Bridgeport will realize about $5.5
million in revenues from last
week's tax lien sale, according to a
Following paid legal advertising
beginning in April, the city settled
1,069 delinquent tax claims and
netted approximately $2.5 million in
cash. Additionally, 340 taxpayers
made down payments on delinquent
taxes totaling more than $718,000.
Almost $400,000 was gained by
selling 55 properties to the highest
bidders and more than $2 million
more in liens were settled by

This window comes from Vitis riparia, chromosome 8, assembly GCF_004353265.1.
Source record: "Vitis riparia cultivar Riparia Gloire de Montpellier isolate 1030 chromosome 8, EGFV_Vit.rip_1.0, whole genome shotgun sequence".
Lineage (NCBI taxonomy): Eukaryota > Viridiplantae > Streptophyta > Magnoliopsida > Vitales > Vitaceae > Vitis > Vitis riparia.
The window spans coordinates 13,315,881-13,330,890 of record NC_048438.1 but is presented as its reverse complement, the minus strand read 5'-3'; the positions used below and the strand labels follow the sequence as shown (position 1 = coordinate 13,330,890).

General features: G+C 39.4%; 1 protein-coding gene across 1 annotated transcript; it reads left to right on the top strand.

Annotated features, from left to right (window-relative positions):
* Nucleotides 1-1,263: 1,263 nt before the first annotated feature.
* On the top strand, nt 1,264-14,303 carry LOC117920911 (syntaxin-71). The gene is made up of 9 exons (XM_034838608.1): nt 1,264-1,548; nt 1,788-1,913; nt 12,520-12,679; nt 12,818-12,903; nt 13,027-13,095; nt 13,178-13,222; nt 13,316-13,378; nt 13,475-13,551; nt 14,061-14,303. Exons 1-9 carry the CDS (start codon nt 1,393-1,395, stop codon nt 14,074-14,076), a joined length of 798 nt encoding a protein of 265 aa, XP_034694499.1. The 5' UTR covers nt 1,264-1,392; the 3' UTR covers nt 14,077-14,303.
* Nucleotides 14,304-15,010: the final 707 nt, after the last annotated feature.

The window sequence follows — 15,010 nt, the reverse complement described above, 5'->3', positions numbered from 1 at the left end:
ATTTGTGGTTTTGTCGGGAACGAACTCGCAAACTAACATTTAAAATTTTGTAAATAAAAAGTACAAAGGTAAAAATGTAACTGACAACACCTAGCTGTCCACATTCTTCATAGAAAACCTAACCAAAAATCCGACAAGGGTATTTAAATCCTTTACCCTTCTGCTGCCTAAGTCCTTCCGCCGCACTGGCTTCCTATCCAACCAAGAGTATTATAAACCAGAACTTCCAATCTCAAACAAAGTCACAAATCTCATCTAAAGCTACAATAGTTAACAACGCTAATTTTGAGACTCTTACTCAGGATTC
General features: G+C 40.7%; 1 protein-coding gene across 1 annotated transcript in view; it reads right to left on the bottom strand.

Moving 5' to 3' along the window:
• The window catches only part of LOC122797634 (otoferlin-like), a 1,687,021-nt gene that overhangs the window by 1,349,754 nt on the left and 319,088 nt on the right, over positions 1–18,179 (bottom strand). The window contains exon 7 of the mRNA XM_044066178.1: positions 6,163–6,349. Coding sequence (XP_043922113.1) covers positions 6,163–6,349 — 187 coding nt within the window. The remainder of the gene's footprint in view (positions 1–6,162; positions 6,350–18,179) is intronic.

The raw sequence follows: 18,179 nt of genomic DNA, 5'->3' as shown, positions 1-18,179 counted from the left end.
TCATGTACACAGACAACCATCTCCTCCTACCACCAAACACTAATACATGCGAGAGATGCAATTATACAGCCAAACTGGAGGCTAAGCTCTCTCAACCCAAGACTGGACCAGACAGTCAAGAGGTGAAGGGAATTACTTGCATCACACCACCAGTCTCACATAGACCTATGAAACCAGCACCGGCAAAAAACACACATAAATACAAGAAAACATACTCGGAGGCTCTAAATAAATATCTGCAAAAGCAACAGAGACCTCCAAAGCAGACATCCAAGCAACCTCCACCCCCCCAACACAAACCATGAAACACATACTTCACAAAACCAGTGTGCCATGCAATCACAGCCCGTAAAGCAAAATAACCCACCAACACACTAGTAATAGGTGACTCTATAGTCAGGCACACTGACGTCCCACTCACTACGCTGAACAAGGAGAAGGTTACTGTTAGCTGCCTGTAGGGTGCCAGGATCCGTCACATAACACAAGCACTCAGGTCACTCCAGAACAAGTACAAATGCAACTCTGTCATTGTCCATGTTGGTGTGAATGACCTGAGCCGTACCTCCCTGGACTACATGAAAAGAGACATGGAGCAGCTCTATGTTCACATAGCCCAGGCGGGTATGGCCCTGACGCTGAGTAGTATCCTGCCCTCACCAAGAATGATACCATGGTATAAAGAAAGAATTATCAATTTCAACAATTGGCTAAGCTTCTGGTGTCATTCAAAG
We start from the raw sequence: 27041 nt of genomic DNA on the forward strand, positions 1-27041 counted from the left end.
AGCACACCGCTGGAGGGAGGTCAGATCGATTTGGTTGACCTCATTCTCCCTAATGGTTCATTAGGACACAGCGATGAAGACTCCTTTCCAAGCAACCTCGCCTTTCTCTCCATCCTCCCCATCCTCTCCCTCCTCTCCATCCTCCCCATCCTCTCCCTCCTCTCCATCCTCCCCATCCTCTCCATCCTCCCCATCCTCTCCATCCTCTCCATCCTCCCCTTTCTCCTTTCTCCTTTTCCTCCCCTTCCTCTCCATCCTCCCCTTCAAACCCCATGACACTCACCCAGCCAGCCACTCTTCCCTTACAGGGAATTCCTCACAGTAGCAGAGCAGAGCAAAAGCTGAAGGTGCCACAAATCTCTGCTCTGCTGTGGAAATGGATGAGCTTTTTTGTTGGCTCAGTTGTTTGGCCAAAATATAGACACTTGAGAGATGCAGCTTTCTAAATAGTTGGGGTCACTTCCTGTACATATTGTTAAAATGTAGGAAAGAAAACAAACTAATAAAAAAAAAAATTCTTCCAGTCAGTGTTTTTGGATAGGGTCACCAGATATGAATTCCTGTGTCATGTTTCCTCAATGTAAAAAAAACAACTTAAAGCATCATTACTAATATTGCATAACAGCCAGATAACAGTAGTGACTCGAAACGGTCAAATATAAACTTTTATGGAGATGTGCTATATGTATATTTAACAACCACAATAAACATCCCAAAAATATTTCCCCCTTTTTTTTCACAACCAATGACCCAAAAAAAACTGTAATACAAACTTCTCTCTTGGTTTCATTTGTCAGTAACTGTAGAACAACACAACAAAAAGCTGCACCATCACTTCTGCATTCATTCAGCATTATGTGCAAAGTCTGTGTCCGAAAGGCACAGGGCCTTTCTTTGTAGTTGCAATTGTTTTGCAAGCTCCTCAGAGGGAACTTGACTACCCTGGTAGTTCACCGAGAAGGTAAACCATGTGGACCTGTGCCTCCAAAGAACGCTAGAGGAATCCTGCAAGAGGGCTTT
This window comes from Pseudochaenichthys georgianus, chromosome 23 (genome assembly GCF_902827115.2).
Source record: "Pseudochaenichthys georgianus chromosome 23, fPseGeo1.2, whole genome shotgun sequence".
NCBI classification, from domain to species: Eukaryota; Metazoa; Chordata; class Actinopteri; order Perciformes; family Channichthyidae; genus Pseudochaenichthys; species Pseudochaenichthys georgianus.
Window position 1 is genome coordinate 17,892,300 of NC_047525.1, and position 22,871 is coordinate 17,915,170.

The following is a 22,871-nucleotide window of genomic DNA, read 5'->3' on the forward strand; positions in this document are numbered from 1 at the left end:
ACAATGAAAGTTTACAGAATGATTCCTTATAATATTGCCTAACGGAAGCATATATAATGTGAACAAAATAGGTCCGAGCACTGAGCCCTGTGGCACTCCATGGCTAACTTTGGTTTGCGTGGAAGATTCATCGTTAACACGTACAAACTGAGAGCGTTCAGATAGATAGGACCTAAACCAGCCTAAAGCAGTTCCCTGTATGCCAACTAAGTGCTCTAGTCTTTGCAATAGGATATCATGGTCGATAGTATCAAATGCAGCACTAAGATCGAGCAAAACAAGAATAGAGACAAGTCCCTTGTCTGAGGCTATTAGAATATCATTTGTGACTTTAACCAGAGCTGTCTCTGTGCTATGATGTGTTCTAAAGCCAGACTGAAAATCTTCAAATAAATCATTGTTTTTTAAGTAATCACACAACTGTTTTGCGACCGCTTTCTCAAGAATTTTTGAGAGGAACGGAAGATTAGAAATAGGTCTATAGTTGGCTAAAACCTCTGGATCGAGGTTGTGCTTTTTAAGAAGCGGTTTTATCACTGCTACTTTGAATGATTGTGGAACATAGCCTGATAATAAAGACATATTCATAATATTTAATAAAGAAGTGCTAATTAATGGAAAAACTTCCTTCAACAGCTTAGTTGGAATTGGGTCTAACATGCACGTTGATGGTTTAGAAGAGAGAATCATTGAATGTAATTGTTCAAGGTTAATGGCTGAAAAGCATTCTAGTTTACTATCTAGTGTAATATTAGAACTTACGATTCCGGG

negotiating a payment schedule with the
"Bridgeport has demonstrated
once again that this method of
dealing with delinquent taxes works and
can be effectively applied by almost
all cities in Connecticut," said
Mayor Joseph P. Ganim.
The sale is just the latest method
employed by Ganim to help the city
work out of its financial mess.
When he took office in January
1992, Ganim faced an $18.6 million
operating deficit and the looming
specter of municipal bankruptcy.
But by holding four tax lien sales,
receiving an increase in state aid, and
placing tighter controls on the
budget, Bridgeport this year will mark its
second straight balanced budget
without a tax increase under Ganim.
Last month, the city council and
the state-appointed Bridgeport
Financial Review Board approved the